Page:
The daily cost of a bed-day was estimated to be €350 ($469) in the hospital setting,7 and €52.37 ($70.18) in residential care.8

Results

Treatment cost per patient per week is shown in Table 1. The care setting is the one in which the majority of care is delivered. A patient may move between care settings during a treatment episode.
Treatment cost per week increases with grade of ulcer in all care settings and this is a result of a number of factors – frequency of dressing change and the time required for a dressing change both tend to be higher for more severe ulcers. In addition, patients with a more severe ulcer are more likely to receive treatment for infection. Weekly treatment cost ranges between €13 ([$17.42], Grade I ulcer treated in residential care) to €794 ([$1064], Grade IV ulcer treated in hospital). For Grade 1 ulcers, weekly cost is highest in primary care because of the additional time required for a nurse to travel to the patient’s home. The relatively high cost of treating a Grade II ulcer in residential care is because a significant proportion of patients in this setting (7.5%) are admitted to the hospital as part of their treatment.
Table 2 shows average expected cost to heal an ulcer, by grade of ulcer and by main care setting. Costs increase with grade of ulcer in all care settings. In primary care cost per patient ranges from €108 ($145) to heal a Grade I ulcer to €2868 ($3843) to heal a Grade IV ulcer. There are 2 reasons for this—it takes longer to heal a more severe ulcer while the incidence of infection is higher. Patients with a Grade III or Grade IV ulcer are also more likely to be admitted to hospital for all or part of their treatment.
In order to calculate the annual national cost of treating pressure ulcers in Spain, per patient cost estimates were combined with available epidemiological data. This was taken from the 2nd National study of pressure ulcer prevalence carried out by the GNEAUPP,5 which provided estimates of the total number of patients treated with a pressure ulcer in a given week by main care setting and by grade of ulcer.
This prevalence study covered 1.86% of the population over 14 years of age in Spain (at January 2005), 6.61% of all Spanish acute hospital beds and 4.05% of the 265,712 beds available in residential care. Extrapolation of survey evidence to provide an estimate for Spain as a whole was based on national census data and official statistics from residential institutions.9–11 Results are shown in Table 3. The authors’ estimate suggests that approximately 53,000 patients with a pressure ulcer are being treated in Spain at any given point in time. The average (mean) number of ulcers per patient was 1.6, meaning 53,000 patients had a total of close to 85,000 ulcers.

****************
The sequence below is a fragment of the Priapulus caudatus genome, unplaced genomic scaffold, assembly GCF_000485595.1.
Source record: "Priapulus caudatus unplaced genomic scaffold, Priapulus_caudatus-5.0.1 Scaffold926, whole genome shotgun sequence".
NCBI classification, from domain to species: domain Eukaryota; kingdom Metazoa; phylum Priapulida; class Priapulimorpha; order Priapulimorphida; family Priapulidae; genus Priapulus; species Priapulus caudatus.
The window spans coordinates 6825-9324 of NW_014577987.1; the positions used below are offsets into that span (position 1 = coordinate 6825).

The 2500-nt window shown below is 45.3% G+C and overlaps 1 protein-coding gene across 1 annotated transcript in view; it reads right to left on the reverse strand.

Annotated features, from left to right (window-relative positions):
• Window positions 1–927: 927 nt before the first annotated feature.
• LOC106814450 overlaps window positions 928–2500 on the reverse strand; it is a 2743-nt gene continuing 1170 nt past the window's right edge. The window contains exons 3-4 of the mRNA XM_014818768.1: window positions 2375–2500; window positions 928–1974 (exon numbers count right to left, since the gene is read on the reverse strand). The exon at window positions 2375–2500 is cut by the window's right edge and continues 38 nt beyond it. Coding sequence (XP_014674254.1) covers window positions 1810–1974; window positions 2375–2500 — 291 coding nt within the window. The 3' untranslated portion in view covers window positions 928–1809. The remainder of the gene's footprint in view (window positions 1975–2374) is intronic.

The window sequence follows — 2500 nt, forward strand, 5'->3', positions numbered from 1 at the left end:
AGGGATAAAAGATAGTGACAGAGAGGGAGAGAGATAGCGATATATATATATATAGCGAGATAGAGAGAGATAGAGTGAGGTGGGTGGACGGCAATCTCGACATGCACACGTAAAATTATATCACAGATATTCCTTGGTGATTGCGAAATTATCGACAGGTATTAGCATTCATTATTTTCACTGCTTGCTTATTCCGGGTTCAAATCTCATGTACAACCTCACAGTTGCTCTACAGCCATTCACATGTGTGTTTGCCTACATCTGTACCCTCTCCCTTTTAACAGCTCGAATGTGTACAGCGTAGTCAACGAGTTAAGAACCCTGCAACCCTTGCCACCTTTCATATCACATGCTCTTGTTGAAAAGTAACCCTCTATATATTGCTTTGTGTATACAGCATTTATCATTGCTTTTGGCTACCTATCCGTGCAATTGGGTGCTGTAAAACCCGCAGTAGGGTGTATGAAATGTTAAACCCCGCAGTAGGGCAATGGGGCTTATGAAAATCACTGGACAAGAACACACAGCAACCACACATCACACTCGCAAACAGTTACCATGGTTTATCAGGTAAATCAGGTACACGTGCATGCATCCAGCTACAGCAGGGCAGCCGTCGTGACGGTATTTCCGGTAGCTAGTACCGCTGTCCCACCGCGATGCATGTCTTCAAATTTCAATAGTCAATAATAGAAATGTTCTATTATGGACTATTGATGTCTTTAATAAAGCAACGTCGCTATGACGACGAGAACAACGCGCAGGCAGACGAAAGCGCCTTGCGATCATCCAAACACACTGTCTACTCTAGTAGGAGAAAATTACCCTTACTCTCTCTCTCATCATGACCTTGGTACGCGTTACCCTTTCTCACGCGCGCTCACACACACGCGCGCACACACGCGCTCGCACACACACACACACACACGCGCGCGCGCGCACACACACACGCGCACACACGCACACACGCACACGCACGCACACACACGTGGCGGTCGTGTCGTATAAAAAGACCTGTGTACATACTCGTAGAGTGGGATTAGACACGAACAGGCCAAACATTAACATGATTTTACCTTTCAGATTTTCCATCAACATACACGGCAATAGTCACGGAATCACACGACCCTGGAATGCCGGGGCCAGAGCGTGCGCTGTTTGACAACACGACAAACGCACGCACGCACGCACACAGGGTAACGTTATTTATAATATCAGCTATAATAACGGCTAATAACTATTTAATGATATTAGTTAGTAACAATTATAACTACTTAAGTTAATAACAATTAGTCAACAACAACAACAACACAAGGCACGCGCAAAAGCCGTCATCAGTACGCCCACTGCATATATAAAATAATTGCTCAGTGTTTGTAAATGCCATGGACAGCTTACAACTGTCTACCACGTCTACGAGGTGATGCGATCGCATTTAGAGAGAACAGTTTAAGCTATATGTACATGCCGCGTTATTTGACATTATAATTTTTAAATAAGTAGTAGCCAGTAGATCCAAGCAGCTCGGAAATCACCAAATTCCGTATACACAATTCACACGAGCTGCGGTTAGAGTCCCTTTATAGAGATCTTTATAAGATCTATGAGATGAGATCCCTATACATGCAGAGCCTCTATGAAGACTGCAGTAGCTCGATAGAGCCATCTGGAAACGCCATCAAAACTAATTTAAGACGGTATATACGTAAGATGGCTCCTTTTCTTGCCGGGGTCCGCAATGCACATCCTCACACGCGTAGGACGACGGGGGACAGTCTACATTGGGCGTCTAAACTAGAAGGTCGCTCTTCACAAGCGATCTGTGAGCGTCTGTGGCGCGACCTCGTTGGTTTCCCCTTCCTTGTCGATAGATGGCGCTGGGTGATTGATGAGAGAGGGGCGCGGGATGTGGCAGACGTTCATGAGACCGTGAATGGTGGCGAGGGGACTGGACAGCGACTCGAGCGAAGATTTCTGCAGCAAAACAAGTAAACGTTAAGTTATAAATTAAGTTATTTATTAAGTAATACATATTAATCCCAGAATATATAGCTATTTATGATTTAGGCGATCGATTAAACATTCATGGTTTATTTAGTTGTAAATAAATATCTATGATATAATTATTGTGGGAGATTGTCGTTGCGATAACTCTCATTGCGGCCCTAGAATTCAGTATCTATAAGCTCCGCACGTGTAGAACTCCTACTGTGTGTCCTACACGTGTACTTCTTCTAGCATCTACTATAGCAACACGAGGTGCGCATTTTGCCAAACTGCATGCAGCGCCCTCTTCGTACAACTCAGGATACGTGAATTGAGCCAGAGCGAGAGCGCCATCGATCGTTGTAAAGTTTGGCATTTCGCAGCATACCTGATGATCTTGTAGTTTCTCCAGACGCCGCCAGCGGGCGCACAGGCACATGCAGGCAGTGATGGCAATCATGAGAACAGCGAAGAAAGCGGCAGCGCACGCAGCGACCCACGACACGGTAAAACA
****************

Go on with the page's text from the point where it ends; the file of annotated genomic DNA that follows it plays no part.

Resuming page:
Overall, 49.8% of patients were treated for the most part in primary care, 19.8% were treated mainly in hospitals, while 30.4% were treated primarily in residential care. The distribution of ulcers by grade of the most severe ulcer was: Grade 1 = 21.0%, Grade II = 36.5%, Grade III = 29.6%, Grade IV = 12.9%.
Assuming the prevalence remains stable through the year; the annual cost of pressure ulcer treatment in Spain was calculated by combining the number of patients treated on a weekly basis with the weekly cost, by grade of ulcer and main care setting. Results are shown in Table 4. The estimated total cost of treating pressure ulcers in Spain is €461 million ([$618 million] based on 2005 costs).
National costs can also be grouped by cost components as shown in Figure 1. The cost of dressings and other materials accounted for 15% of the total national cost of treatment. The cost of nurse time accounted for 19% of the total. Despite the fact that no more than 20% of patients were treated mainly in hospital, the cost of hospital care accounted for 45% of total cost. The remaining 21% represented any additional stay in residential homes due to the ulcer.

Discussion

As this study shows, the cost of treating pressure ulcers in Spain is significant to both the healthcare system and to society, amounting to approximately 461 million euro ($618 million), or 5% of total annual health care expenditure.12
Taking into account that patients may move between care sectors, almost half of all patients (49.8%) were treated mainly in primary care, 20% in hospital, and 30% in residential care. Treatment costs are dominated by the relatively small number of patients who require hospital treatment or whose stay in residential care is prolonged because of their ulcer.